The Geochemistry of Banded Iron Formation-Hosted High-Grade Hematite-Martite Iron Ores
J. Gutzmer, Benny C. Chisonga, Nicolas J. Beukes, Joydip Mukhopadhyay, 2008. "The Geochemistry of Banded Iron Formation-Hosted High-Grade Hematite-Martite Iron Ores", Banded Iron Formation-Related High-Grade Iron Ore, Steffen Hagemann, Carlos Alberto Rosière, Jens Gutzmer, Nicolas J. Beukes
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The whole-rock geochemistry of banded iron formation-hosted high-grade iron ores has long been ignored as a possible source of constraints on the physicochemical conditions of ore formation. In this contribution, available geochemical data, including major, trace, and rare earth element concentrations, from a selected number of high-grade hematite-martite deposits that represent supergene and hypogene ore-forming environments are collated. Geochemical data for high-grade iron ores are evaluated against the average composition of the BIF protolith, to gauge important trends of enrichment and depletion. Results reveal a generally very similar distribution of major and minor elements, irrespective of deposit type. The marked enrichment of iron is in all cases attributable to the effective removal of SiO2, MgO, CaO, as well as CO2. The often invoked immobility or even introduction of iron during high-grade iron ore formation is called into question by the observation that the increase in concentration of Al2O3 exceeds that of iron in almost all deposits. Furthermore, the distribution of redox-sensitive elements, such as Mn and V, suggests that during the transformation from BIF to high-grade hematite-martite ore fo2 remained effectively buffered by the oxidation of magnetite to hematite. Distinct enrichment of certain trace elements holds the promise to establish geochemical fingerprints to distinguish high-grade iron ore deposit types of different origin. This applies in particular to supergene high-grade hematite-martite ores, which are characterized by distinctly elevated concentrations of Sr and Ba and the efficient fractionation of LREE from HREE. Hydrothermal, magmatic-hydrothermal and supergene-modified hydrothermal deposits, on the other hand, appear not to have unique geochemical fingerprints. Enrichment of trace metals is usually restricted to single deposits but nevertheless provides an indication that more thorough studies may yield meaningful geochemical signatures to also distinguish different types of hypogene hematite-martite deposits.
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The spark to put together this volume on banded iron formation (BIF)-related high-grade iron ore was born in 2005 during a steamy night in Carajás where the iron research group from the Universidade Federal Minas Gerais, Vale geologists, Carlos Rosière and Steffen Hagemann, were hotly debating the hypogene alteration genesis for the high-grade, jaspilite-hosted Serra Norte iron ore deposits. A couple of caipirinhas later we decided that the time was opportune to put together a volume that captured the new and innovative research that was being conducted on BIF-related high-grade iron ores throughout the world. We had little problem convincing our South African colleagues Jens Gutzmer and Nic Beukes to join the effort and decided that the 2008 biannual Society of Economic Geologists' (SEG) meeting in South Africa would be the perfect place to present this project through a combined field trip and workshop near Sishen.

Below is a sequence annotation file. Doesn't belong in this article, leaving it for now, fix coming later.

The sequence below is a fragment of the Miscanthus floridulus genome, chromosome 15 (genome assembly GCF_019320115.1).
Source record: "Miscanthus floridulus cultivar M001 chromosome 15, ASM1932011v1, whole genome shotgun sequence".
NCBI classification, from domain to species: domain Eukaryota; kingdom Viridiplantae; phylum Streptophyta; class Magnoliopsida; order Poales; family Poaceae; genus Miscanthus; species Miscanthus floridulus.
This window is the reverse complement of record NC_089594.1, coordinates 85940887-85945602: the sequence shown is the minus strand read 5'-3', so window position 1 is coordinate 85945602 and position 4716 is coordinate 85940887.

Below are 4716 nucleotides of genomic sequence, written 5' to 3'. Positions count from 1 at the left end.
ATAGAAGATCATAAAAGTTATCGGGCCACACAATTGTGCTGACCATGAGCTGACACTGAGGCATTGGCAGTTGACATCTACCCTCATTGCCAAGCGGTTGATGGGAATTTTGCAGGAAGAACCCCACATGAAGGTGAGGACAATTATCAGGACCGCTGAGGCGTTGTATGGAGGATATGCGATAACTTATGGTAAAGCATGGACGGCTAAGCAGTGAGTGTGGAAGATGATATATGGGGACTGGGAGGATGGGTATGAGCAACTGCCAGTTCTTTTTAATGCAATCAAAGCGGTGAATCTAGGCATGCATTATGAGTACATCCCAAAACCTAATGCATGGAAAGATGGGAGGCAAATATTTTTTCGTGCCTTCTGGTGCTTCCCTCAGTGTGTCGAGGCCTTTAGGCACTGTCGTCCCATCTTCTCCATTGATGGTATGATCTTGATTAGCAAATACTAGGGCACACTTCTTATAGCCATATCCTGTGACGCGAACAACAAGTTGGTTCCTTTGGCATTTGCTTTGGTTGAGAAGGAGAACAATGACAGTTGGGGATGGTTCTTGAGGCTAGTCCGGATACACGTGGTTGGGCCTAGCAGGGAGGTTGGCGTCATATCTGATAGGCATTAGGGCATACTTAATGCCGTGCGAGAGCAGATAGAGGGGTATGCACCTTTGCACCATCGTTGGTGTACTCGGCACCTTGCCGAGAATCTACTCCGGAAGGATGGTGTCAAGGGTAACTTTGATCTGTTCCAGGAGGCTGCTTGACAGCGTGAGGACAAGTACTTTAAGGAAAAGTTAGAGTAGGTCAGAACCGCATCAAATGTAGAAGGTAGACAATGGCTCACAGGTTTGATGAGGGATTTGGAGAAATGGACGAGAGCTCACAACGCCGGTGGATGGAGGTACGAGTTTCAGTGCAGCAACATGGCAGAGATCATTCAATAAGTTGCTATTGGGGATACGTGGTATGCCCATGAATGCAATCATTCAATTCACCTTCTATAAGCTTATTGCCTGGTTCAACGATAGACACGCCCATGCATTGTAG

The enthusiastic support that we received from the research community, SEG, and industry to put this volume together was generated by the significant increase in exploration activity, and with it the need for more detailed information on what exactly controls the location of high-grade iron orebodies, and renewed research interest around the world in models for the genesis of BIF-related high-grade iron ore, and particularly the relative importance of hypogene and supergene processes in formation of high-grade ore.
This volume concentrates on new research on the characteristics and metallogenesis of BIF-related high-grade iron ores. It contains a state of the art series of papers on established and new iron ore districts and deposits, the different components of the BIF iron mineral system, and how to best explore for this ore type. Although the emphasis of many of the contributions to this volume is on the hypogene aspect of high-grade iron ore formation, it is important to note that most BIF-related iron ore districts have a very pronounced supergene overprint due to deep lateritic weathering. The transformation of many hypogene iron orebodies of reasonable grade and size to the giant deposits exploited today can be related to this geologically recent supergene overprint; most of the past and still much of the present mining of high-grade iron ore relates to soft ore interpreted in most cases to be the direct result of supergene processes. Also mentioned here should be the recent resurgence of a syngenetic model that advocates the formation of chert-free BIF